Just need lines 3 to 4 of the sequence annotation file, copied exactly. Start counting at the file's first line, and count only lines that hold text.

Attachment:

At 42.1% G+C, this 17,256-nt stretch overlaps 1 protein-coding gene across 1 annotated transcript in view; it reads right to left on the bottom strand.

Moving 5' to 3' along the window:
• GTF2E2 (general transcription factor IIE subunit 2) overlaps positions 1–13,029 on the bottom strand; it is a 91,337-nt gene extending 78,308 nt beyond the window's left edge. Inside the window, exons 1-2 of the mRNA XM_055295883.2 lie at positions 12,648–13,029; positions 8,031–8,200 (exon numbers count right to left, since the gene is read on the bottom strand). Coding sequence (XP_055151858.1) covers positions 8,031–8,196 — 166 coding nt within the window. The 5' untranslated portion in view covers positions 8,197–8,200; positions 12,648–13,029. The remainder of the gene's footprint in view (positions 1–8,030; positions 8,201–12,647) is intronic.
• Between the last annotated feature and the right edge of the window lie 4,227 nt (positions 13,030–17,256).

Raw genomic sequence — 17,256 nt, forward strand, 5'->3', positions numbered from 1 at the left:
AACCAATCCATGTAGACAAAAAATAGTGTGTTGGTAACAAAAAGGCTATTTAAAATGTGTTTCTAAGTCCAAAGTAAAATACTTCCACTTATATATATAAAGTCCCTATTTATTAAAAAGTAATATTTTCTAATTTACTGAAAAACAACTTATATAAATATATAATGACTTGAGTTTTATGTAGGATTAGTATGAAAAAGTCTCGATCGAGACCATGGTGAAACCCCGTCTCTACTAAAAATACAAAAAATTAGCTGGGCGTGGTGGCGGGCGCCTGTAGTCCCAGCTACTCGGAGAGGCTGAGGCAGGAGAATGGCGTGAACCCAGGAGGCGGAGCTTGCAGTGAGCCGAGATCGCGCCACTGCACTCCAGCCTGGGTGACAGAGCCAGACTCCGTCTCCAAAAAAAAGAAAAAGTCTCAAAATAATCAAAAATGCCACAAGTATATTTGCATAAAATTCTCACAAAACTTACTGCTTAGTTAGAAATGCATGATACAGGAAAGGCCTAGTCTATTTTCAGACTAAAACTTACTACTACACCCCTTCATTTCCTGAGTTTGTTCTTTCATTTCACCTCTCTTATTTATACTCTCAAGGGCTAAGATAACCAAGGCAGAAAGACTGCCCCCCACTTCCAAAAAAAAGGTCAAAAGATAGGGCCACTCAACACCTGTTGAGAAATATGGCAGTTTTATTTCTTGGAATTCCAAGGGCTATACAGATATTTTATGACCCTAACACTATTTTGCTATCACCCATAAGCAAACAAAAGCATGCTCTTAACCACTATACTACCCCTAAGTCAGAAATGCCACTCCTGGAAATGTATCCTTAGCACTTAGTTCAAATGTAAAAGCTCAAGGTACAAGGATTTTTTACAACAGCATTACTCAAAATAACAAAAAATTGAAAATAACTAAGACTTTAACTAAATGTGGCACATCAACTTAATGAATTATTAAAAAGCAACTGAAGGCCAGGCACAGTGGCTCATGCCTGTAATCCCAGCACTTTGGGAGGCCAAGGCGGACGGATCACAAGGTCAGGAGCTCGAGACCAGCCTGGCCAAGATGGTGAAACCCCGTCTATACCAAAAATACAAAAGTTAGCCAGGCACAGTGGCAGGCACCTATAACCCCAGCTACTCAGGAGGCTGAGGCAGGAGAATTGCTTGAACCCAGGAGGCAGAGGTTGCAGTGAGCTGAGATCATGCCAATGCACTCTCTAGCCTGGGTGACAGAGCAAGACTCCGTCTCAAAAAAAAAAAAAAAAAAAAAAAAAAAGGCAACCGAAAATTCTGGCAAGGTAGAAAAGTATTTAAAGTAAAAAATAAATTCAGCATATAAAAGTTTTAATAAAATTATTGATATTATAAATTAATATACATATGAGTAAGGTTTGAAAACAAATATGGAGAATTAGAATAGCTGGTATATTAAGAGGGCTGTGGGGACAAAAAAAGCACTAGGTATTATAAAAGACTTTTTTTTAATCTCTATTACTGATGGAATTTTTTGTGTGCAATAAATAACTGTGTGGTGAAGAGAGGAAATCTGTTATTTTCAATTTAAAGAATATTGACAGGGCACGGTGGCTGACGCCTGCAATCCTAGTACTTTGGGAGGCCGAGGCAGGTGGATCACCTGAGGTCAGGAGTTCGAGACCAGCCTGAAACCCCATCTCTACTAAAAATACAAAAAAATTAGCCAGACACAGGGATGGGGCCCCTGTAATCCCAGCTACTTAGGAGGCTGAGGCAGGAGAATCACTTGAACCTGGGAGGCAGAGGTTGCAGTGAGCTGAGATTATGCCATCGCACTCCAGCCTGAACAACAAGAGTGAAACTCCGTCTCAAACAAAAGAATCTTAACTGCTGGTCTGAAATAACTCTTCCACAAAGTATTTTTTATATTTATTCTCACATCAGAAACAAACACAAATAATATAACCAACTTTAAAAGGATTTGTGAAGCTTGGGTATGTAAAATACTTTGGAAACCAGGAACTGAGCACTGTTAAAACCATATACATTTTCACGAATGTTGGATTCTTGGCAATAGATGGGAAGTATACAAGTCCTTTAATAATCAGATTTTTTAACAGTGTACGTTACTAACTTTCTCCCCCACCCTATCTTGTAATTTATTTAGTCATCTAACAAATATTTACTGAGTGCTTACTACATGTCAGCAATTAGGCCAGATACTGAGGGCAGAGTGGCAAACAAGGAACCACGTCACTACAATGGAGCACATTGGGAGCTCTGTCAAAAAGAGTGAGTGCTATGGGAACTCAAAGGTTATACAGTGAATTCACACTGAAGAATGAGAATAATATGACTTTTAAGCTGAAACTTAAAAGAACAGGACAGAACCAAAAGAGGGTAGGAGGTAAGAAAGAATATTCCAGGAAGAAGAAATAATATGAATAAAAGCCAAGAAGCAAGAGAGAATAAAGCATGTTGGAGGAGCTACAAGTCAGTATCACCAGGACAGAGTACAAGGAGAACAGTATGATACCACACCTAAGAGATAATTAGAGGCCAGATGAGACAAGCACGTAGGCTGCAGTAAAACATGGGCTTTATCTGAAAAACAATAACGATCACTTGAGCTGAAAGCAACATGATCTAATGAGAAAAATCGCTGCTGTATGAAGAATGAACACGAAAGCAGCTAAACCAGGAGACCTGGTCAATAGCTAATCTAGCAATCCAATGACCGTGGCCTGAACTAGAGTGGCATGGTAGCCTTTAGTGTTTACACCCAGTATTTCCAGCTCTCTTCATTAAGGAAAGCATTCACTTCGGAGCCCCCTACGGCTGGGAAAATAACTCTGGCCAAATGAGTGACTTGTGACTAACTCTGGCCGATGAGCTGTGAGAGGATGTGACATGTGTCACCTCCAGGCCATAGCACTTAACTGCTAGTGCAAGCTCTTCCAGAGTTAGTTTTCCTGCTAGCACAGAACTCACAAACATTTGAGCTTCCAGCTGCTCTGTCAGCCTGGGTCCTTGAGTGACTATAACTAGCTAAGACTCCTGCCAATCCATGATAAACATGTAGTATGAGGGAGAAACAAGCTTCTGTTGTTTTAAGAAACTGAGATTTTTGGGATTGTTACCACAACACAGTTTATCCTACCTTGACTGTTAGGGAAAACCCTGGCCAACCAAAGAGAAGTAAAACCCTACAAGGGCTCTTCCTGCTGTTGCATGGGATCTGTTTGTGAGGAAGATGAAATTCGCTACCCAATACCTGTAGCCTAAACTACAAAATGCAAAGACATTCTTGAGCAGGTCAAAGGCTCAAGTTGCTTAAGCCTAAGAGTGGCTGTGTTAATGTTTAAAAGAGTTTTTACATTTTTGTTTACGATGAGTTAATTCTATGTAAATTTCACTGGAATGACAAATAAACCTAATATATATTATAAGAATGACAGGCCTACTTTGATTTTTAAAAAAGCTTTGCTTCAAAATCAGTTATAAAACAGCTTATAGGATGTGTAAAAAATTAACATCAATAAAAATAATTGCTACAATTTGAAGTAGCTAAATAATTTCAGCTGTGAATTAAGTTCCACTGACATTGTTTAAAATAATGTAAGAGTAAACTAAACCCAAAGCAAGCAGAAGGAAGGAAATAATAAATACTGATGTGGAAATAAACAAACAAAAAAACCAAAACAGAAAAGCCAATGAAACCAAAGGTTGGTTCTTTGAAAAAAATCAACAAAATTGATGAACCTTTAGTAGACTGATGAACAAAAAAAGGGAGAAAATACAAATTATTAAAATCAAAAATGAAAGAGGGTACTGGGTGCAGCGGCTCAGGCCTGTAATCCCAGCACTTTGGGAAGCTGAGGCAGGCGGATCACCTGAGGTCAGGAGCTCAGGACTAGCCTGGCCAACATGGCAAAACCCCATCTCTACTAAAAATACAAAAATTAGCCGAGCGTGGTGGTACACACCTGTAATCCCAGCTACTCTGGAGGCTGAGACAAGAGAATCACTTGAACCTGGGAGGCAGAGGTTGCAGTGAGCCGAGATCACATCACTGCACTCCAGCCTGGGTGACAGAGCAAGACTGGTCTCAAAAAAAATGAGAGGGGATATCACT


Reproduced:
• GTF2E2 (general transcription factor IIE subunit 2) overlaps positions 1–13,029 on the bottom strand; it is a 91,337-nt gene extending 78,308 nt beyond the window's left edge. Inside the window, exons 1-2 of the mRNA XM_055295883.2 lie at positions 12,648–13,029; positions 8,031–8,200 (exon numbers count right to left, since the gene is read on the bottom strand). Coding sequence (XP_055151858.1) covers positions 8,031–8,196 — 166 coding nt within the window. The 5' untranslated portion in view covers positions 8,197–8,200; positions 12,648–13,029. The remainder of the gene's footprint in view (positions 1–8,030; positions 8,201–12,647) is intronic.
• Between the last annotated feature and the right edge of the window lie 4,227 nt (positions 13,030–17,256).